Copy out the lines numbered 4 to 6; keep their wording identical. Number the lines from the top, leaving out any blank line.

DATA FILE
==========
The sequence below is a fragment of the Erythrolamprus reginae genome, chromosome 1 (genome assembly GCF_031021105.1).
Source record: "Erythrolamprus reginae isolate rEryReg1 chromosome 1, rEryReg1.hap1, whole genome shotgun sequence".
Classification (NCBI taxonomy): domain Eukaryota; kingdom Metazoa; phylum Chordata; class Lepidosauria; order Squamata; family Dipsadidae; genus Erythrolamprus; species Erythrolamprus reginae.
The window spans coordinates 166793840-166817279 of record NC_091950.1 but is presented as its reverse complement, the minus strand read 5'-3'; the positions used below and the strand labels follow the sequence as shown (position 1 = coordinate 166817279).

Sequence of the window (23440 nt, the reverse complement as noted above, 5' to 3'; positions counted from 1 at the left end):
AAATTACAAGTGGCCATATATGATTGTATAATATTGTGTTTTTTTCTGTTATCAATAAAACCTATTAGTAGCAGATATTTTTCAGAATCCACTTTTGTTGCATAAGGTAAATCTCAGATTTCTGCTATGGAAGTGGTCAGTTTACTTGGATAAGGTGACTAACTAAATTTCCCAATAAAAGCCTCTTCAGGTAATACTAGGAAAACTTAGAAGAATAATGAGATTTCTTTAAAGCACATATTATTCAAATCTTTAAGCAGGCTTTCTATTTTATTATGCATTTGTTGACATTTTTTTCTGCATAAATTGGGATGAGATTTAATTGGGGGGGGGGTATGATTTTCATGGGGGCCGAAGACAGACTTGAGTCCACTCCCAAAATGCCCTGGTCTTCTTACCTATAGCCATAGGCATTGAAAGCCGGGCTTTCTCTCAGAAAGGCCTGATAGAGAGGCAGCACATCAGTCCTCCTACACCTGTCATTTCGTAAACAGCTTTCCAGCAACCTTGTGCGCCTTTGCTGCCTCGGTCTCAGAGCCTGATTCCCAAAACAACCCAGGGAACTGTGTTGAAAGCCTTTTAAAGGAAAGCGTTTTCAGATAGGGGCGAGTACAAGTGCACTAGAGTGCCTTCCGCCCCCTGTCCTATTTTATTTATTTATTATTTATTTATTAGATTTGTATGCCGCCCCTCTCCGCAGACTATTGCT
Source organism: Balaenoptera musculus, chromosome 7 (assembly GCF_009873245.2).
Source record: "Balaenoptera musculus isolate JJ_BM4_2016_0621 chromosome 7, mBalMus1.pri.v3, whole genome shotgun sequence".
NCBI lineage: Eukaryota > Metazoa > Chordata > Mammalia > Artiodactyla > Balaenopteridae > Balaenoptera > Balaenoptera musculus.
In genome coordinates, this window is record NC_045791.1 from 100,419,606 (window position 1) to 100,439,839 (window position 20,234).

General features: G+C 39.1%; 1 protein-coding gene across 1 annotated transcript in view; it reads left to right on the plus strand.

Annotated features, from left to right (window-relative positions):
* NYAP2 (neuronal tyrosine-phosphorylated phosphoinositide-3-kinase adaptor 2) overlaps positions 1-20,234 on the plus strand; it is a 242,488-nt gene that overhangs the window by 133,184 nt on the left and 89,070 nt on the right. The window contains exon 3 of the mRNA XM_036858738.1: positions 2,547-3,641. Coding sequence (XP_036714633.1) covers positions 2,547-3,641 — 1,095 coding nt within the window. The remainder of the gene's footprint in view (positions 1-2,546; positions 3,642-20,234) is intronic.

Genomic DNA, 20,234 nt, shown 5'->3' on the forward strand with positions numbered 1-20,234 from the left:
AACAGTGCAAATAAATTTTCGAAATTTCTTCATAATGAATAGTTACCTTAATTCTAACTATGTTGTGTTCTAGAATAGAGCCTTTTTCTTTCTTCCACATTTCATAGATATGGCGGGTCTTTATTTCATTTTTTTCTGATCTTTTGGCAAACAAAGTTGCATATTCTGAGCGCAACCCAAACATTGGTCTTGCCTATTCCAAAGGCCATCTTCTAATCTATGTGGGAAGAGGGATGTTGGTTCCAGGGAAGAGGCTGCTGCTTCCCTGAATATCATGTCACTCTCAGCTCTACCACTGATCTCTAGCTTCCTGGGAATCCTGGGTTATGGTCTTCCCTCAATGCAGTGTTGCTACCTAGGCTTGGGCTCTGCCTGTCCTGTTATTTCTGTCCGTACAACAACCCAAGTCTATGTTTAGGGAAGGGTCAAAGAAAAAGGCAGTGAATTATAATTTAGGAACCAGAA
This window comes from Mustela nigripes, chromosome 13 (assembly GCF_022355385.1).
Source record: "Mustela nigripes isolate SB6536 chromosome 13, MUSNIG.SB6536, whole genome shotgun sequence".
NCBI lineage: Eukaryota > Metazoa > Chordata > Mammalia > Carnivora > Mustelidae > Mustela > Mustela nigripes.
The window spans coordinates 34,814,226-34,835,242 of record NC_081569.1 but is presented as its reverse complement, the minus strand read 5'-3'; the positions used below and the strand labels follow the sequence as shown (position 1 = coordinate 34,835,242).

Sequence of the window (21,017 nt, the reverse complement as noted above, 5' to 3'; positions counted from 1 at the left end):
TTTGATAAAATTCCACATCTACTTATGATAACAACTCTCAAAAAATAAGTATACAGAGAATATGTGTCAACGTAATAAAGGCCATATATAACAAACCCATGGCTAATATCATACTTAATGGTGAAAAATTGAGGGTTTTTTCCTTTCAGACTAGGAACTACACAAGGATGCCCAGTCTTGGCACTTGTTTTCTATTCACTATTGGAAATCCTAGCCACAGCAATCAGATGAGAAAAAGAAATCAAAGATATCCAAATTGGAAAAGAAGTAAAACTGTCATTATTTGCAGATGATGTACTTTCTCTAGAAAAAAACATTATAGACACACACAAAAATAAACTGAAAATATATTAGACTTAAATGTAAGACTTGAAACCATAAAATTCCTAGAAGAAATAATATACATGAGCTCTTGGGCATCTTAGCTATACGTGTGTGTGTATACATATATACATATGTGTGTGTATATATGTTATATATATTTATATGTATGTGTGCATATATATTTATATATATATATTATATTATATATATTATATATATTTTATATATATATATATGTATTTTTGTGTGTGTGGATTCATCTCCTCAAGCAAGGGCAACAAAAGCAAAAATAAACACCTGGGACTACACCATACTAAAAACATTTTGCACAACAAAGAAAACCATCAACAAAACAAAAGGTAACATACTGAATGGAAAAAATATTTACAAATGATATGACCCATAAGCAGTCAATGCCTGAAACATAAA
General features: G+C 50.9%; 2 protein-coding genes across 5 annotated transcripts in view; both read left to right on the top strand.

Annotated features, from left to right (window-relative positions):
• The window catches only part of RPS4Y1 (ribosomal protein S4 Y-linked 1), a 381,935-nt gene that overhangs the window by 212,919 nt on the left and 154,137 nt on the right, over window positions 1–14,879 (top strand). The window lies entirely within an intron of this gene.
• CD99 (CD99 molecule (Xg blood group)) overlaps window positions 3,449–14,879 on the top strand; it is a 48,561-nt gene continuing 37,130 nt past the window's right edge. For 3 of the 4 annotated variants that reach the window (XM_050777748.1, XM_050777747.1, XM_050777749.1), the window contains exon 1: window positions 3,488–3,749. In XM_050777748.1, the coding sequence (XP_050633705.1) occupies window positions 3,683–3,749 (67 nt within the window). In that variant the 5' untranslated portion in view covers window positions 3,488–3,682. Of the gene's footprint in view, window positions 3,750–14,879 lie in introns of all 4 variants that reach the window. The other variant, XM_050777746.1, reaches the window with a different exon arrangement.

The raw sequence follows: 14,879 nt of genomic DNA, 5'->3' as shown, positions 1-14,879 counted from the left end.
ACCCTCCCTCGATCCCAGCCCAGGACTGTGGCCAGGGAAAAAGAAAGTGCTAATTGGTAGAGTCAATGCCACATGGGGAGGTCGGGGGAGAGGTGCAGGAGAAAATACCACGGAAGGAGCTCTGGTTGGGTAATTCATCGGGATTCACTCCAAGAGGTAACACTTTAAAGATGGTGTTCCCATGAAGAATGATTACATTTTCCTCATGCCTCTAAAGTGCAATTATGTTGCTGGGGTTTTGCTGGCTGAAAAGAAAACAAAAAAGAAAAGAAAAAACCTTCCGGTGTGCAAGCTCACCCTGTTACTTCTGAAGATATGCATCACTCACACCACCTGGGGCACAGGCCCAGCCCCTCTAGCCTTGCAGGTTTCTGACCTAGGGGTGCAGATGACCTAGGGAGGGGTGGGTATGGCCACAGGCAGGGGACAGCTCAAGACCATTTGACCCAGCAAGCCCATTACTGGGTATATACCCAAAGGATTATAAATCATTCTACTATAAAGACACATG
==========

The window spans coordinates 166793840-166817279 of record NC_091950.1 but is presented as its reverse complement, the minus strand read 5'-3'; the positions used below and the strand labels follow the sequence as shown (position 1 = coordinate 166817279).

Sequence of the window (23440 nt, the reverse complement as noted above, 5' to 3'; positions counted from 1 at the left end):
AAATTACAAGTGGCCATATATGATTGTATAATATTGTGTTTTTTTCTGTTATCAATAAAACCTATTAGTAGCAGATATTTTTCAGAATCCACTTTTGTTGCATAAGGTAAATCTCAGATTTCTGCTATGGAAGTGGTCAGTTTACTTGGATAAGGTGACTAACTAAATTTCCCAATAAAAGCCTCTTCAGGTAATACTAGGAAAACTTAGAAGAATAATGAGATTTCTTTAAAGCACATATTATTCAAATCTTTAAGCAGGCTTTCTATTTTATTATGCATTTGTTGACATTTTTTTCTGCATAAATTGGGATGAGATTTAATTGGGGGGGGGGTATGATTTTCATGGGGGCCGAAGACAGACTTGAGTCCACTCCCAAAATGCCCTGGTCTTCTTACCTATAGCCATAGGCATTGAAAGCCGGGCTTTCTCTCAGAAAGGCCTGATAGAGAGGCAGCACATCAGTCCTCCTACACCTGTCATTTCGTAAACAGCTTTCCAGCAACCTTGTGCGCCTTTGCTGCCTCGGTCTCAGAGCCTGATTCCCAAAACAACCCAGGGAACTGTGTTGAAAGCCTTTTAAAGGAAAGCGTTTTCAGATAGGGGCGAGTACAAGTGCACTAGAGTGCCTTCCGCCCCCTGTCCTATTTTATTTATTTATTATTTATTTATTAGATTTGTATGCCGCCCCTCTCCGCAGACTATTGCT